That’s a mistake pretty much all of us have made at one time or another and hopefully after reading resulting comments he will not make it again.

  8. I think we in SFland are sometimes reluctant to realize that other genres get (perhaps different) ghetto treatment at times.
    Anyway, I do think you’re right, Ted, that sometimes that is one of the things being expressed. But I also think that sometimes we’re angry because the critics in question _don’t_ read SF as they would any other book — these critics must clarify something isn’t SF because if it was, it wouldn’t be okay for them to like it while still engaging their critical faculties. It isn’t so much the lack of the right reading protocols I’m angered by in those circumstances as the reader’s agenda — I think the reader’s agenda is perhaps at fault here (though not having read the book, I don’t know that for sure). That agenda being based on a faulty perception of what the book is and judging it as simplified and therefore childish without thinking about what that would actually mean; childhood not being all innocence and pink cotton candy, and certainly not from the sound of it represented as such by this book.
    Which is, of course, not to say that those same statements don’t rub someone else the wrong way because they seem to ignore the reading protocols. I can’t speak for Jenn, only for my reading of the whole thing.
    Anyway…

  9. jennifer, aka literaticat

    I was just irritated because I really liked the book and I felt like it was getting short shrift — because, yeah, he was reviewing it as if it was SUPPOSED to be SF or YA, just because that is what Pat Murphy has written before.
    And I thought it was lame that he found fault with it for some of its GOOD qualities (like being accessible to children, for example), and didn’t seem to notice or acknowledge some of its simple and elegant beauty.
    I didn’t want to start a tempest in a teacup. I know, different readers see different things, etc etc, it isn’t any big deal — I was just irritated for the moment. It really is my favorite MG of the year, I’m not just saying that to be hyperbolic, so I guess I feel a little irrationally invested in it.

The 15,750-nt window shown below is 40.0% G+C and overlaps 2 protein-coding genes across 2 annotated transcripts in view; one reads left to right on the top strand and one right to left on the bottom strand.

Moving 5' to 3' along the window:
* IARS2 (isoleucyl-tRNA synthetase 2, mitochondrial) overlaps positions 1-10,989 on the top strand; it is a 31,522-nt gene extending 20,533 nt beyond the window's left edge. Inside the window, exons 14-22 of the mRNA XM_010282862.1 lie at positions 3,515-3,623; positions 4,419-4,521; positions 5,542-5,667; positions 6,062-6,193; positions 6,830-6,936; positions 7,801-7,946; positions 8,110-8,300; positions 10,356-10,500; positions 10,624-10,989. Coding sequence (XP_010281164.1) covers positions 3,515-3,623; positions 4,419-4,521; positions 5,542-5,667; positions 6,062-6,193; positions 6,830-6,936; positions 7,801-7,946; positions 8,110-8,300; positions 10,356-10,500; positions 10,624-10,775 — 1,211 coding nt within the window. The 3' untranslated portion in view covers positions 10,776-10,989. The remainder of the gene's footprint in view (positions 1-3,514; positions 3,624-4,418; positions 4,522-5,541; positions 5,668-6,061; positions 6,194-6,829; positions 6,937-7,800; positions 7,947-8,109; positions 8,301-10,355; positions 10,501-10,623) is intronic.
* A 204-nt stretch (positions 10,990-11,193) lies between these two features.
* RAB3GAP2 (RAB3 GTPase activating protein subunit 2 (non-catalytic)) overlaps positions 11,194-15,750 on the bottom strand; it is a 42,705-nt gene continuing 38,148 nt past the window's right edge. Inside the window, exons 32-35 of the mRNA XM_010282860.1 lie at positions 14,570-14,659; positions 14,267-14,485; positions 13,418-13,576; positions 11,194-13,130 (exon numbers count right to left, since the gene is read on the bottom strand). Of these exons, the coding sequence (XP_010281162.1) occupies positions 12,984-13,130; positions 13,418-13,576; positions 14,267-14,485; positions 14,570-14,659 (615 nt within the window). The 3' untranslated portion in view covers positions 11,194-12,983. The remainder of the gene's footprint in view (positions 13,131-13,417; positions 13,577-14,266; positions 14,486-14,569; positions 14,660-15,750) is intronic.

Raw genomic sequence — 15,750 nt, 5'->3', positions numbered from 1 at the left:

Anway, you might be having trouble finding it because it isn’t properly out yet – later this week.
    J

  10. I’m wondering if there’s a difference between reader expectations and reading protocols. For instance, Scott’s latest book, Extras, is getting some hate from a few readers because they went in expecting it to be the continuing adventures of the main characters from the Uglies trilogy and they were incensed that it’s about someone entirely different. They read it with the expectation of lots of time spent in Tally’s head and when they didn’t get it they hated the book.
    So Kincaid disliking the Murphy could be because of what he expected which led to him reading it differently. (As people have said above.) I think that’s different to Delany’s notion of reading protocols wherein clauses like “her world exploded” etc mean entirely different things depending on whether it’s sf or mainstream.

  11. whoa. this is fascinating stuff.
    (i am pat’s editor.)
    i will send a bound galley to you, o commenters, if you promise to blog about it.
    email me: sharyn dot november at us penguingroup com
    betsy: i thought you knew about every book in the known universe.

  12. that was an incorrect email address. correct email:
    sharyn dot november at us dot penguingroup dot com
    i’m waiiiiiiiiiiiiiting!

  13. I’ve already got it Sharyn – and yes, I’ll be writing about it! (Must read all these books…must write about all these books…must work on my own damn book…..NEED MORE HOURS IN THE DAY!)